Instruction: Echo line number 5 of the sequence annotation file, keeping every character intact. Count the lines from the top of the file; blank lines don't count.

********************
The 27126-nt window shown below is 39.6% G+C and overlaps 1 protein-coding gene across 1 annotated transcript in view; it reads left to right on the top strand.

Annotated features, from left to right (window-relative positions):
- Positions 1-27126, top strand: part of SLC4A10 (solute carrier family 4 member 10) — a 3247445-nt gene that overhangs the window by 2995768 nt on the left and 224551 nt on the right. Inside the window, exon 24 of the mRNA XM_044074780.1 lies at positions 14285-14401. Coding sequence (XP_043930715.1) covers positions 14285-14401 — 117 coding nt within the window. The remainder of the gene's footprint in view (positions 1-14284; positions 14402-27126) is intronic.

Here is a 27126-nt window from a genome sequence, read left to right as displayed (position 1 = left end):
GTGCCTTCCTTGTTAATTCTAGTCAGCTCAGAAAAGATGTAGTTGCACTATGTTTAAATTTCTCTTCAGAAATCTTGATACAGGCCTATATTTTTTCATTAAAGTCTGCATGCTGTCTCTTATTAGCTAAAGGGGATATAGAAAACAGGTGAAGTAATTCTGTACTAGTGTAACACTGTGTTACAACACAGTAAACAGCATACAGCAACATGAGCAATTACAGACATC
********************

GTGCCTTCCTTGTTAATTCTAGTCAGCTCAGAAAAGATGTAGTTGCACTATGTTTAAATTTCTCTTCAGAAATCTTGATACAGGCCTATATTTTTTCATTAAAGTCTGCATGCTGTCTCTTATTAGCTAAAGGGGATATAGAAAACAGGTGAAGTAATTCTGTACTAGTGTAACACTGTGTTACAACACAGTAAACAGCATACAGCAACATGAGCAATTACAGACATC